Philip Gibbs and the war-book boom

The novelist hero of Philip Gibbs’s 1931 novel The Winding Lane is an ex-soldier rather ill at ease in the literary world. At the Pen and Palette, a bohemian club catering for the artistic set, he notes the taste of some of the members:

Some of these middle-aged women praised with rather hysterical enthusiasms the grossness of certain war novels which had lately been the vogue.

Gibbs’s hero reads the books with an anxiety that is presumably Gibbs’s own:

He had read some of them with interest and emotion. Certainly they had stripped the war of any false glamour which it might have for youth, and some of them had been written in blood and agony, but most of them had falsified the war by bringing in sex stuff which had no place in the normal experience of trench life and billets. Men were too tired to worry much about that side of life. There were no women within reach of No Man’s Land, nor within forty miles of the front line. Some of these novelists of war had gone to the latrines for their inspiration and had overloaded their pages with blasphemy and obscenity having little to do with the war, which he hated as much as they did. These things, anyhow, were trivial in relation to the great ordeal, and accidental to the spirit of the men. Personally, as a writing man, he shrank from the foul word and the obscene incident. By all his training in decency he was inhibited from that grossness.

Gibbs had not been a soldier; he had been a war correspondent – perhaps the best of the correspondents, with  a huge admiration for the men who fought, and a compassion for their suffering. His determination to report accurately got him into conflict with the censors. His Realities of War (1919) was one of the first books to be openly critical of the generals’ management of the war.

In his novels since the war, the war had been his touchstone for judging men and events (as it is in The Winding Lane). At the heart of his books is an admiration for the courage and decency of the men who endured the war; to some degree he idealised them.

The books and plays that followed All Quiet on the Western Front and Journey’s End were very varied, but many of them did not idealise the soldier. They showed him as fallible, sometimes frightened, sometimes cruel. They showed him swearing and randy, and were not shy of the lavatorial facts of life.

Judging by his novels, Gibbs was a reticent man when it came to such subjects. He skirts sexual matters in a way that weakens him as a novelist. And the sometimes gross physical details recounted in war books must have reminded him that though he was close to the war, he was never actually in it, had never had to endure long gruelling weeks in the trenches.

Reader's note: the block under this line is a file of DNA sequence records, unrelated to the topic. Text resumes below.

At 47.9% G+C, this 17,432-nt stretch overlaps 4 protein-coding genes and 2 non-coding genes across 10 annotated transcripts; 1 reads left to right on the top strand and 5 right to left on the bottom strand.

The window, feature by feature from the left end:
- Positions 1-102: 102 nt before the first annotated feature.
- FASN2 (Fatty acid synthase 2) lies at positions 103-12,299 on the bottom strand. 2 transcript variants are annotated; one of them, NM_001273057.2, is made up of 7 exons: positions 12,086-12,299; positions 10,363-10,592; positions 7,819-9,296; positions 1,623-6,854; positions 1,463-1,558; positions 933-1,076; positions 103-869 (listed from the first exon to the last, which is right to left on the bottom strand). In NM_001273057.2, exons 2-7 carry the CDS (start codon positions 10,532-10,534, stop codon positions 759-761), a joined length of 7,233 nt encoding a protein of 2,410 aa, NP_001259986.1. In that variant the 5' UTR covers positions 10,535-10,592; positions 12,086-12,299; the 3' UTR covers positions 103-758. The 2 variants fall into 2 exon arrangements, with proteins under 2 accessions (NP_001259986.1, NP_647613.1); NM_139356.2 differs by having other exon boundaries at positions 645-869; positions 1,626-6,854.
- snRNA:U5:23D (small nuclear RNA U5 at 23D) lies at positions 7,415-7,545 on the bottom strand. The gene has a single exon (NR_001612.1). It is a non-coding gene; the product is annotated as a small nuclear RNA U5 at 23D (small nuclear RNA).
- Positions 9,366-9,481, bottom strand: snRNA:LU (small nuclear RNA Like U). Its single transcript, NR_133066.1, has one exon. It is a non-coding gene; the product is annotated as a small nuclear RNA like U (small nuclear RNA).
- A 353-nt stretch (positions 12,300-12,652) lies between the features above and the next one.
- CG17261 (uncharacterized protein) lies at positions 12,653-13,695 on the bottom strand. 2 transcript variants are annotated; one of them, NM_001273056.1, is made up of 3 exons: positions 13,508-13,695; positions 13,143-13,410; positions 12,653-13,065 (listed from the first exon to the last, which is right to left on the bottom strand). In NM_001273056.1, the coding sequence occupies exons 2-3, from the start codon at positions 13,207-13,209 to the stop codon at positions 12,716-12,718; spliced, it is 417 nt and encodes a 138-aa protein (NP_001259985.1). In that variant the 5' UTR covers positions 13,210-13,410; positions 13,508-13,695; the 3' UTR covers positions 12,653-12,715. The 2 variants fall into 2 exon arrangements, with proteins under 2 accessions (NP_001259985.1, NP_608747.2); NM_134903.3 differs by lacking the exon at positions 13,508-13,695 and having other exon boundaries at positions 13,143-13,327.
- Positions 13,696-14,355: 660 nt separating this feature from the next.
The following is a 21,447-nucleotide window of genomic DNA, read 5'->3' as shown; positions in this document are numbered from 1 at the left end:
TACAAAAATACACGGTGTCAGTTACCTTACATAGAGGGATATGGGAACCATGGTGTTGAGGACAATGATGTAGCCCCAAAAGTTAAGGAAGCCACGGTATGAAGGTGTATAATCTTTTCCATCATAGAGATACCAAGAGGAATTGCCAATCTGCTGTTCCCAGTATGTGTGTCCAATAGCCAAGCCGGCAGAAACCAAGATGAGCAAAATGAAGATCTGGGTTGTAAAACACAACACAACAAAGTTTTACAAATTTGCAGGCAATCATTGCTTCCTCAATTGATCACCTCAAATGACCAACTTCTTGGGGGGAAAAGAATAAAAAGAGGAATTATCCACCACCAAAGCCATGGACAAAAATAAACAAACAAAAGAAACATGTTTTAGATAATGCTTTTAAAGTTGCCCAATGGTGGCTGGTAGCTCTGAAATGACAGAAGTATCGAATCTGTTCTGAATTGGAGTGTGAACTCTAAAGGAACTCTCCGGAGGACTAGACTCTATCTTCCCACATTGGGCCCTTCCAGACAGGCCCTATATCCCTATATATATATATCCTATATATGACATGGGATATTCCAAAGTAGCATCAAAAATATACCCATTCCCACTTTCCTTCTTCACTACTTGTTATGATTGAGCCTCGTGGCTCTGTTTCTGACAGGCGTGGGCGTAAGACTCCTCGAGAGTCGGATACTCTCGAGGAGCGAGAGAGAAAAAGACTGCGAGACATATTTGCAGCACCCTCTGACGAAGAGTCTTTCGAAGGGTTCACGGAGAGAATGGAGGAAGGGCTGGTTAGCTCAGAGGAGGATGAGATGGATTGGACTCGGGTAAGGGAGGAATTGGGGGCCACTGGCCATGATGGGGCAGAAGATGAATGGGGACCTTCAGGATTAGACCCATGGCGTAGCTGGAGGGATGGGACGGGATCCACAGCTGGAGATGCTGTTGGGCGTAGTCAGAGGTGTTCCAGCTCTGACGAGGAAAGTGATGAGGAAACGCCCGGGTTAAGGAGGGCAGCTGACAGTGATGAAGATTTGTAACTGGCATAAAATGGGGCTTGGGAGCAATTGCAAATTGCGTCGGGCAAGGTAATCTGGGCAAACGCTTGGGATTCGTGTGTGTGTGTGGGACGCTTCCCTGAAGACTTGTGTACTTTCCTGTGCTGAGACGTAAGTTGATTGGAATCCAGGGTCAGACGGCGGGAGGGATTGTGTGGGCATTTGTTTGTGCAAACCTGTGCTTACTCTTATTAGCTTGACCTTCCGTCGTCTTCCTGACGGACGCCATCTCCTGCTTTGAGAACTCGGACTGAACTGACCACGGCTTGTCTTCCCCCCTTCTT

Some of this account is dubious. No women within forty miles of the front line? The brothels of Poperinghe were just eight miles from Ypres. And the suggestion that young men could be too busy to think about sex does not really square with my experience of life. Does it with yours?


  1. Posted January 3, 2018 at 11:18 am | Permalink

    A very interesting post, George. You have read much more of the relevant material than I have, but I am always puzzled when I hear about the “grossness” of “war novels”, whether it’s from Douglas Jerrold, Cyril Falls or anyone else. I say this because Gibbs himself was unflinching in “Realities of War” about the hideousness of wounds (and accurate: because the Western Front was dominated by artillery, slight wounds were comparatively rare). Is it a question of prevailing social mores? The “grossness” objected to in “war books” was the (accurate) depiction of physical aspects of life hitherto unwritten about (i.e. excretion and sex)?

  2. Posted January 3, 2018 at 11:51 am | Permalink

    Thank you, interesting to read of this novel by Gibbs. I’d suggest it was specifically All Quiet on the Western Front that Gibbs was referring to with it’s frankness about sex and bodily functions and also the fact that much of it was set behind the lines.

  3. Brian Busby
    Posted January 3, 2018 at 5:42 pm | Permalink

    I can’t help but think that one of the novels Gibbs’ hero looks down upon is Charles Yale Harrison’s Generals Die in Bed, which begins with soldiers returning to their bunks after an evening in the brothels of Montreal. Of course, “sex stuff” appears in other novels of the war-book boom, but his reference to latrines as inspiration brought it home. Harrison describes rumours – often contradictory – as “latrine rumours.” At various points, characters are described as visiting the latrine, this being the most memorable passage:

    Brownie straightened up for a moment when he was going to the latrine yesterday and a sniper knocked his helmet off. He came into the dugout and related his experience to us:

    “God, a man can’t even pump ship without being shot at. Some war!”

  4. Tom Deveson
    Posted January 3, 2018 at 5:58 pm | Permalink

    Might he have been thinking of Her Privates We [1930]; or even [if he’d seen it] of The Middle Parts of Fortune [1929]?

  5. Posted January 4, 2018 at 11:07 am | Permalink

    I agree with Simon Jones that it was ‘All Quiet’ which established the stereotype of war books as lavatorial. Remarque shows the latrines as a place for conversation; I doubt that anything like this had appeared in a novel printed in England.
    When I was a teenager in the sixties I saw the film of ‘All Quiet’ and mentioned this to my mother. ‘That’s the book where people talk to each other while sitting on the lavatory,’ she said. She was a broad-minded woman, but clearly thought this rather beyond the pale.

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